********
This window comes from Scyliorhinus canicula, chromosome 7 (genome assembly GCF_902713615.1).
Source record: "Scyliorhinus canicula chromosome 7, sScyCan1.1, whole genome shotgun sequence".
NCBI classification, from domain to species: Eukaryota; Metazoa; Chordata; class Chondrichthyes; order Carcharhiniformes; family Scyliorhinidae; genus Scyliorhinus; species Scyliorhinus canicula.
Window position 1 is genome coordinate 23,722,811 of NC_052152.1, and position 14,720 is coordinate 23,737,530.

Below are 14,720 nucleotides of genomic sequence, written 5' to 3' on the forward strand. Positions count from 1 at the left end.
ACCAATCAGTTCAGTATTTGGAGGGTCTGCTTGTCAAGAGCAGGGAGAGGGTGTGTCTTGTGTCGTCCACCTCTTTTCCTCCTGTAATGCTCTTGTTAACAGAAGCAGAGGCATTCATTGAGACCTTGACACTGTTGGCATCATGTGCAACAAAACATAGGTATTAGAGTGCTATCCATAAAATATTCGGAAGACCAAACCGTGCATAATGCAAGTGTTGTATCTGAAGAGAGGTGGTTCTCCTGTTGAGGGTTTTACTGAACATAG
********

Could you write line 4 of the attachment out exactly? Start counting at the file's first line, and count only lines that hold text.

Window position 1 is genome coordinate 23,722,811 of NC_052152.1, and position 14,720 is coordinate 23,737,530.